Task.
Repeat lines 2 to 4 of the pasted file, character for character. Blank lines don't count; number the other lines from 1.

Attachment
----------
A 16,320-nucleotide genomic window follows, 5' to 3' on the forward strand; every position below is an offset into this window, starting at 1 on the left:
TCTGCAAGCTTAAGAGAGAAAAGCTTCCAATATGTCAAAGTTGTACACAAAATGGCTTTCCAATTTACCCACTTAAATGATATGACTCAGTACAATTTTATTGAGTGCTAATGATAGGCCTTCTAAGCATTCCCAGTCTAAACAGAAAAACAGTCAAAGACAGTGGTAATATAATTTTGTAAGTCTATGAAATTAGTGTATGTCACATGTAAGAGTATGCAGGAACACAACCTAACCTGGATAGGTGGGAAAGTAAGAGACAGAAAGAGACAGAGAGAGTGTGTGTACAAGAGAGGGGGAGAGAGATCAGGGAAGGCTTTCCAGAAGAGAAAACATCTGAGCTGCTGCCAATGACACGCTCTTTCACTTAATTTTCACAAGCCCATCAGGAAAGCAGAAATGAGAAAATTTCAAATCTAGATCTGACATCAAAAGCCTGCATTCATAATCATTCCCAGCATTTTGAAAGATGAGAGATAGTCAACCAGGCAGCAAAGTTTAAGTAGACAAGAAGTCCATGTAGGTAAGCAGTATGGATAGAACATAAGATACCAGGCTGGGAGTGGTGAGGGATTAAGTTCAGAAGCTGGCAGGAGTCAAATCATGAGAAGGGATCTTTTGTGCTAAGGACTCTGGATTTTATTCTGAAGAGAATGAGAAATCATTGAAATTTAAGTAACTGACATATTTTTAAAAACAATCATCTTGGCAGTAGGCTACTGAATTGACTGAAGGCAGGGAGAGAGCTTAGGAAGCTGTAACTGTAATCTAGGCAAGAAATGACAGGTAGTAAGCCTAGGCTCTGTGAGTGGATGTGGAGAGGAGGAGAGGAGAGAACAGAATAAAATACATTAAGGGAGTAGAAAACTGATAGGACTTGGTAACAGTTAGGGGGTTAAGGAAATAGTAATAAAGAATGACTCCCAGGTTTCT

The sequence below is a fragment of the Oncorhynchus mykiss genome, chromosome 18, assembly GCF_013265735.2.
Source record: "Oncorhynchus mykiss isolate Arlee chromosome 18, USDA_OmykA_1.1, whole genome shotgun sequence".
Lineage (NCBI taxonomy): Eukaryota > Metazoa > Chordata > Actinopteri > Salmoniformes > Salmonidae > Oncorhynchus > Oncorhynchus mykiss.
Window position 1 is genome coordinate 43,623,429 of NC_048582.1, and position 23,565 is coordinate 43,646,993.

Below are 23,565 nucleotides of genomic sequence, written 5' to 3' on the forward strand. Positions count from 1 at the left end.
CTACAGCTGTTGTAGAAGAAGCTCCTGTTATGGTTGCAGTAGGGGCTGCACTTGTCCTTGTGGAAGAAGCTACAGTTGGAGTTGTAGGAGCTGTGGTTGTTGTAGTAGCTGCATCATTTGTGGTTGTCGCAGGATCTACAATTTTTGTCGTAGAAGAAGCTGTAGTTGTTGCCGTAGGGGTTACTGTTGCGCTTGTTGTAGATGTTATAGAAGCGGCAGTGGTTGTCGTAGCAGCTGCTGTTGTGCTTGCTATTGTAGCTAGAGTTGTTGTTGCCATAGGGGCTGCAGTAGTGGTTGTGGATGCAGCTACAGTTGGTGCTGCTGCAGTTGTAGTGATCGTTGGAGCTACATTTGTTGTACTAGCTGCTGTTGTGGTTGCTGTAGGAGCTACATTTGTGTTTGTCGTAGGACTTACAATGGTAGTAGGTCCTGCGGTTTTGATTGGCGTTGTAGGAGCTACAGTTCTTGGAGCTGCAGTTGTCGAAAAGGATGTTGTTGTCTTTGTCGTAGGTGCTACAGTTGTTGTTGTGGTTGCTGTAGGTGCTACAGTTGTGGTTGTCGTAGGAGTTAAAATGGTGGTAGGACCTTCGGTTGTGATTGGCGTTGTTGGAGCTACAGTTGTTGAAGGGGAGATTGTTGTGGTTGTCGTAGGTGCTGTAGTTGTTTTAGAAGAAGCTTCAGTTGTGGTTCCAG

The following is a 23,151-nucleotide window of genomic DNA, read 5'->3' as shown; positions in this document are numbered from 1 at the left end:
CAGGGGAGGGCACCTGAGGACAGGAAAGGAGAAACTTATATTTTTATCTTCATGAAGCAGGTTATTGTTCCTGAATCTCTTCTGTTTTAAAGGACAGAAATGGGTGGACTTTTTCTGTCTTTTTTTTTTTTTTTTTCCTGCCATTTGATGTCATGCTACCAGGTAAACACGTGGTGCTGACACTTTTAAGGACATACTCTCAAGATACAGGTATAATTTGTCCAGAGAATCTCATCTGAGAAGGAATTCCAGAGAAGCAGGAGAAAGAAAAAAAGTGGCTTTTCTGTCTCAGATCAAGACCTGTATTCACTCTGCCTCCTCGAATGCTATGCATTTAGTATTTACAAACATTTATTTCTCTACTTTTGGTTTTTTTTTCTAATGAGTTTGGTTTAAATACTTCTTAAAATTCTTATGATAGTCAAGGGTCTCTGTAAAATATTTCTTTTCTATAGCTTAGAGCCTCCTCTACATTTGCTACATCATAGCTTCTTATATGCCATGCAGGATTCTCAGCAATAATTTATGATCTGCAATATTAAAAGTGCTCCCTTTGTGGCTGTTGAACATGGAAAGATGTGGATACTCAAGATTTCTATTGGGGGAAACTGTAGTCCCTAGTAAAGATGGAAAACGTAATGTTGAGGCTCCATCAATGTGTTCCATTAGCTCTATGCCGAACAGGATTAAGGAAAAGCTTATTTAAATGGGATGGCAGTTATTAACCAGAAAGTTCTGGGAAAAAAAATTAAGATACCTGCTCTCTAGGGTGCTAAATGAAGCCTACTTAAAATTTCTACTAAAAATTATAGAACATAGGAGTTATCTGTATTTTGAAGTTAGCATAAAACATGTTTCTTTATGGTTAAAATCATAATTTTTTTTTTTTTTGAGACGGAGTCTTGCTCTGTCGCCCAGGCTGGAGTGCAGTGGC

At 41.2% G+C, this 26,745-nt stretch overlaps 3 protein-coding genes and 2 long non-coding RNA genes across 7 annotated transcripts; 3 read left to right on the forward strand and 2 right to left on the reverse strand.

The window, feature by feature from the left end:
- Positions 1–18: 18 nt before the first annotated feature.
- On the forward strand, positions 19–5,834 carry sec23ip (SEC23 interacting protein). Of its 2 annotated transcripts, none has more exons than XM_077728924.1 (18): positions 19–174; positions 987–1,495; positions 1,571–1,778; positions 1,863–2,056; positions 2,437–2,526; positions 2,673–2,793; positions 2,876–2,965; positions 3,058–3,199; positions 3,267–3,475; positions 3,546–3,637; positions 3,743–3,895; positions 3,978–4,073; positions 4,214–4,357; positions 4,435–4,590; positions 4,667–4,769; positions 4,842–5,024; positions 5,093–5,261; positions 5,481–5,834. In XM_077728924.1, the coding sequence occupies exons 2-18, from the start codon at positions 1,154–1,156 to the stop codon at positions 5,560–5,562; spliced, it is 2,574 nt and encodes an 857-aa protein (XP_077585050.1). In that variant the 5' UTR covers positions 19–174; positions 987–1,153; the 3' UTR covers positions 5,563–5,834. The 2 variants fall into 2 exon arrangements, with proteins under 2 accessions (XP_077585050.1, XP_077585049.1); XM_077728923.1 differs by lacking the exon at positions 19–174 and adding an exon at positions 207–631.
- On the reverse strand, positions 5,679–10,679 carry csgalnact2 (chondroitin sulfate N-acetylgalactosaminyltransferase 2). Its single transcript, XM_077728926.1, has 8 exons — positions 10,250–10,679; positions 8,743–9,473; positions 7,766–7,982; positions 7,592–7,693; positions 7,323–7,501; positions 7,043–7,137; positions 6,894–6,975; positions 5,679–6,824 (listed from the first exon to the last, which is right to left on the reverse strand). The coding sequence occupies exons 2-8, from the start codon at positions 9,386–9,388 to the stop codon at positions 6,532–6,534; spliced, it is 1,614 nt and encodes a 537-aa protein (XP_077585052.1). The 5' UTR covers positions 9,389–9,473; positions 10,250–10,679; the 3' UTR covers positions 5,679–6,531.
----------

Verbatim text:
TCTGCAAGCTTAAGAGAGAAAAGCTTCCAATATGTCAAAGTTGTACACAAAATGGCTTTCCAATTTACCCACTTAAATGATATGACTCAGTACAATTTTATTGAGTGCTAATGATAGGCCTTCTAAGCATTCCCAGTCTAAACAGAAAAACAGTCAAAGACAGTGGTAATATAATTTTGTAAGTCTATGAAATTAGTGTATGTCACATGTAAGAGTATGCAGGAACACAACCTAACCTGGATAGGTGGGAAAGTAAGAGACAGAAAGAGACAGAGAGAGTGTGTGTACAAGAGAGGGGGAGAGAGATCAGGGAAGGCTTTCCAGAAGAGAAAACATCTGAGCTGCTGCCAATGACACGCTCTTTCACTTAATTTTCACAAGCCCATCAGGAAAGCAGAAATGAGAAAATTTCAAATCTAGATCTGACATCAAAAGCCTGCATTCATAATCATTCCCAGCATTTTGAAAGATGAGAGATAGTCAACCAGGCAGCAAAGTTTAAGTAGACAAGAAGTCCATGTAGGTAAGCAGTATGGATAGAACATAAGATACCAGGCTGGGAGTGGTGAGGGATTAAGTTCAGAAGCTGGCAGGAGTCAAATCATGAGAAGGGATCTTTTGTGCTAAGGACTCTGGATTTTATTCTGAAGAGAATGAGAAATCATTGAAATTTAAGTAACTGACATATTTTTAAAAACAATCATCTTGGCAGTAGGCTACTGAATTGACTGAAGGCAGGGAGAGAGCTTAGGAAGCTGTAACTGTAATCTAGGCAAGAAATGACAGGTAGTAAGCCTAGGCTCTGTGAGTGGATGTGGAGAGGAGGAGAGGAGAGAACAGAATAAAATACATTAAGGGAGTAGAAAACTGATAGGACTTGGTAACAGTTAGGGGGTTAAGGAAATAGTAATAAAGAATGACTCCCAGGTTTCT

The sequence below is a fragment of the Oncorhynchus mykiss genome, chromosome 18, assembly GCF_013265735.2.
Source record: "Oncorhynchus mykiss isolate Arlee chromosome 18, USDA_OmykA_1.1, whole genome shotgun sequence".